Wisconsin’s farmers and our dairy economy are at a crossroads.
Under Governor Walker’s tenure we lost thousands of family farms — in fact, Western Wisconsin led the nation in family farm bankruptcies, and farmer suicides skyrocketed. That is unacceptable. Fortunately, Gov. Tony Evers has taken important steps to help our dairy farmers and agricultural producers survive and thrive again.
Dairy is the largest slice of the agricultural economy with an overall economic impact of $23 Billion. We need to make our family farmers and our dairy economy a priority, but do so in a way that is sustainable for our rural communities and our land. Criss-crossing our state I’ve been on our farms, met with farmers, and listened to the needs of our rural communities and agricultural producers. We share the same values and priorities.
We need a consistent application of rules and laws. As a small business owner, I understand how farmers feel. Farmers are on the job 24 – 7. There is no downtime. They need a regulatory code that is understandable and easy to apply to their practices. Farmers are the original conservationists. There is no reason why they can’t carry that mantle in the 21st century, provided the state and the DNR protect our air and water quality consistently and fairly, instead of allowing polluters to get away with destroying our natural resources.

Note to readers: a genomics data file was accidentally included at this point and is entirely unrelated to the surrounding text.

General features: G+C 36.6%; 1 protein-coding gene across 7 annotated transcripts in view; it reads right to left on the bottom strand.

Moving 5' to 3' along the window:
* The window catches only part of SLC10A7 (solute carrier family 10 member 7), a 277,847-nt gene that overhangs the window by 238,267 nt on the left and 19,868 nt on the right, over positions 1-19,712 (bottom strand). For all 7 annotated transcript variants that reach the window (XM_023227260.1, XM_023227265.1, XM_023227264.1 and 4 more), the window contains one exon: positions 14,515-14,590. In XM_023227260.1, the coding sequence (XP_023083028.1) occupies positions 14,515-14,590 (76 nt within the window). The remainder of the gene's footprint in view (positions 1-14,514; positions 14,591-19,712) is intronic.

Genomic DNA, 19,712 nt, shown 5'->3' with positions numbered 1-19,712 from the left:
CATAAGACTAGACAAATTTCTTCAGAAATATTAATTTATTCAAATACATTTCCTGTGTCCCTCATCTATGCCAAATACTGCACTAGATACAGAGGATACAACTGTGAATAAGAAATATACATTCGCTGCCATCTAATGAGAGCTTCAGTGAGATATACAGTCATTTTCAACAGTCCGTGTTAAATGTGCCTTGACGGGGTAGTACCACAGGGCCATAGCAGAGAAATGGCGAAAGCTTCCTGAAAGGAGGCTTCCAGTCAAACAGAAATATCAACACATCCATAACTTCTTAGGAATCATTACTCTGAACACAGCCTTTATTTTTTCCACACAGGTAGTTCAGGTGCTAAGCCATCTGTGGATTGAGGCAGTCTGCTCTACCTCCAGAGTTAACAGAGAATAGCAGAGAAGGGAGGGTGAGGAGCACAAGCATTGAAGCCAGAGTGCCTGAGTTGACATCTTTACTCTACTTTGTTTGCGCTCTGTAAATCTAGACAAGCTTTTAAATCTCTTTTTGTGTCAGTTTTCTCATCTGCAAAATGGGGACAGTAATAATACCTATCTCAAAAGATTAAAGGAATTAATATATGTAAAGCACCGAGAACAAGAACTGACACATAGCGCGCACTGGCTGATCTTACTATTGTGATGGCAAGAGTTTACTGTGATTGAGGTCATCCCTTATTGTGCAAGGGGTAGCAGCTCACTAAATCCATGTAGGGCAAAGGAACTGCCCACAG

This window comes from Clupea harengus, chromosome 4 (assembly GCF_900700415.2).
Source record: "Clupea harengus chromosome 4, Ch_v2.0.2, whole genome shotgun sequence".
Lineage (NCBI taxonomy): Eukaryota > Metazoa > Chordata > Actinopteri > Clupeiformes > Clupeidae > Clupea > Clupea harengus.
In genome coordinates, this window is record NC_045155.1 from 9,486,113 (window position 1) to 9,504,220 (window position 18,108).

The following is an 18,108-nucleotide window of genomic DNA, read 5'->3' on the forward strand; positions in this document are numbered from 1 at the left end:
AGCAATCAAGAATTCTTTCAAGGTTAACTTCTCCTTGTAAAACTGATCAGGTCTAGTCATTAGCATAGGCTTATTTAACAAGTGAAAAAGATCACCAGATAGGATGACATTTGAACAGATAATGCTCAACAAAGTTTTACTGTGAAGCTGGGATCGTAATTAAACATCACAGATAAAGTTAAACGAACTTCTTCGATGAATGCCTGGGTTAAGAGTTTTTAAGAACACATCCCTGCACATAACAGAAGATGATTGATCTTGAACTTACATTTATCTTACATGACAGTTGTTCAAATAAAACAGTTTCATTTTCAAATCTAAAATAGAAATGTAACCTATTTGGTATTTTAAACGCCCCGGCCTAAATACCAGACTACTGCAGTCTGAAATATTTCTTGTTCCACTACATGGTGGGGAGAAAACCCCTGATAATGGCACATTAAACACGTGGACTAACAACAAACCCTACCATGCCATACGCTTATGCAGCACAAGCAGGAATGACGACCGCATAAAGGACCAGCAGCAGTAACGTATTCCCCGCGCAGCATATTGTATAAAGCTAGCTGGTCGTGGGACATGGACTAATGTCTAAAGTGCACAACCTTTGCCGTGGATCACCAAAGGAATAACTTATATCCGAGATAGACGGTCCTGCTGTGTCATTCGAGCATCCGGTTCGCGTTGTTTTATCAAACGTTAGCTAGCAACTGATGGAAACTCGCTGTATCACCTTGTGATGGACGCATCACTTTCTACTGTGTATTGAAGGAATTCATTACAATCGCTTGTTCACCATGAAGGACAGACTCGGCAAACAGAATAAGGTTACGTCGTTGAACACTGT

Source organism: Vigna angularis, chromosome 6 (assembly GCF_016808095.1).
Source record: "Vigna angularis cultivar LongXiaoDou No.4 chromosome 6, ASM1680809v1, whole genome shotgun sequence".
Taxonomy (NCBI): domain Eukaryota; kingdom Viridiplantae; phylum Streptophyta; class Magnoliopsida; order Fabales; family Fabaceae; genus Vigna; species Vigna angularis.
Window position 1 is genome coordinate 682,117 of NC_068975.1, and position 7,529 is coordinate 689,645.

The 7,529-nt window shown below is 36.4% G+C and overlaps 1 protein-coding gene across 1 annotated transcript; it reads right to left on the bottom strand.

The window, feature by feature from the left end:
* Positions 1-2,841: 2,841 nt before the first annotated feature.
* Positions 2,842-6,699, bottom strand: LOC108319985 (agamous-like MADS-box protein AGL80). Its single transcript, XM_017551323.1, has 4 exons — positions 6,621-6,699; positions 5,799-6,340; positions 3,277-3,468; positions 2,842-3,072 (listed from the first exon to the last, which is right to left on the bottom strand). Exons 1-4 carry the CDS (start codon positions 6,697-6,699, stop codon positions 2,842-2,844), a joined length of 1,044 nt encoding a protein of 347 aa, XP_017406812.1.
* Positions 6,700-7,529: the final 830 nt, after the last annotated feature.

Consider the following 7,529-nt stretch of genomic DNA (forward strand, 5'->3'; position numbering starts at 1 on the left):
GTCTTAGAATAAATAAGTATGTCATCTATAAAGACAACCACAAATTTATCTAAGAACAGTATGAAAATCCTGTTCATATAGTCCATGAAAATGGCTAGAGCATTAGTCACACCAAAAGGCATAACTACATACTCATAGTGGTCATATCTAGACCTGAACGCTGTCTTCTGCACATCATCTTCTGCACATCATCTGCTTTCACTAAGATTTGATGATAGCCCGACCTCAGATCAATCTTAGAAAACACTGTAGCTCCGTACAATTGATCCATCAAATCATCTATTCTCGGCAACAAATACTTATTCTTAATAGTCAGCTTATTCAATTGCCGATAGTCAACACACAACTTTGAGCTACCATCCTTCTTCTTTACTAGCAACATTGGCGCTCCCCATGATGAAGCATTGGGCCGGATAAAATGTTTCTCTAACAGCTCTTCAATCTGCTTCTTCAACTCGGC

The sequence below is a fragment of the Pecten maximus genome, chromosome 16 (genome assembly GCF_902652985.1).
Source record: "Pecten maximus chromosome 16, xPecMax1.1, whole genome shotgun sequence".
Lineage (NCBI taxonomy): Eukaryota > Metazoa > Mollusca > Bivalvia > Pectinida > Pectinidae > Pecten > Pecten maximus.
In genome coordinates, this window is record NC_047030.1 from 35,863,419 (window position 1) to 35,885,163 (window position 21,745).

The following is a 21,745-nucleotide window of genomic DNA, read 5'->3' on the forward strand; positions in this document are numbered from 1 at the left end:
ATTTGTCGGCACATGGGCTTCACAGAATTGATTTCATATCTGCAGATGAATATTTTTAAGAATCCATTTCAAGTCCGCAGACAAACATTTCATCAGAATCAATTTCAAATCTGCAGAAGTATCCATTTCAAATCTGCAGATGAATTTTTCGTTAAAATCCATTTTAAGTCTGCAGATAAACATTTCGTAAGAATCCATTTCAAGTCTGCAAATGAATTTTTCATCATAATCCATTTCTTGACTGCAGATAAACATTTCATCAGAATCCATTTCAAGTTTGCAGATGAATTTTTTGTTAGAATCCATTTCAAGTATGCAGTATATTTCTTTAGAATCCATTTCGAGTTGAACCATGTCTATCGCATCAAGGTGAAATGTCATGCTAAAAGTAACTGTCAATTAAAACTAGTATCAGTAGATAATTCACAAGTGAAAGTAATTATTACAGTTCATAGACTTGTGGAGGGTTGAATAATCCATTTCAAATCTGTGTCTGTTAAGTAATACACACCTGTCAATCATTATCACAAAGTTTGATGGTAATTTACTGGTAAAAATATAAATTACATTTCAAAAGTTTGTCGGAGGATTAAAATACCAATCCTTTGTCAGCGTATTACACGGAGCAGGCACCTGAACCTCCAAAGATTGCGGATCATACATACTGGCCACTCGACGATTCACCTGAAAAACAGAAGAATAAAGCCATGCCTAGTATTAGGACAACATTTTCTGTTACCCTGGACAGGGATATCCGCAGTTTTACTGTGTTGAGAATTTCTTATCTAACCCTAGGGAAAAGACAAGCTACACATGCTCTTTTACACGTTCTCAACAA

We need immigration reform now. Like the German and Scandinavian immigrants before them, today’s immigrants have built our dairy economy and created the industry’s foundation which supports over 40,000 dairy jobs and generates over $2 billion in wages. These jobs can be found on seed farms, at implement dealers, on dairy farms, in cheese plants – the list goes on.
We need adequately fund our state’s infrastructure, not just in cities and high-population centers, but in rural, farming communities. The expression farm-to-market is true today as it was one hundred years ago. Heavy traffic moves in and out of our farms and cheese plants: milk trucks, semis, tractors, farm implements. The agriculture community depends on a reliable, well-built road and bridge system, and clean energy powered vehicles to transport goods to market.
Although Senate District 26 is an urban one, our fates our connected to rural communities and land. Wisconsin’s economy and heritage demand that all legislators – including those representing urban and suburban areas – make supporting our small farmers and dairy industry a priority. They feed us, after all.
We need to foster local food economies and a deeper connection between people and the food we eat. Our current practices of intensive, industrial agriculture are not sustainable and they don’t produce food that is as nourishing as it should be. We can help farmers and communities thrive by transitioning to regenerative and sustainable practices, especially in the dairy industry. That will ensure that Wisconsin can be proud of our heritage as both the dairy state and the environmental state.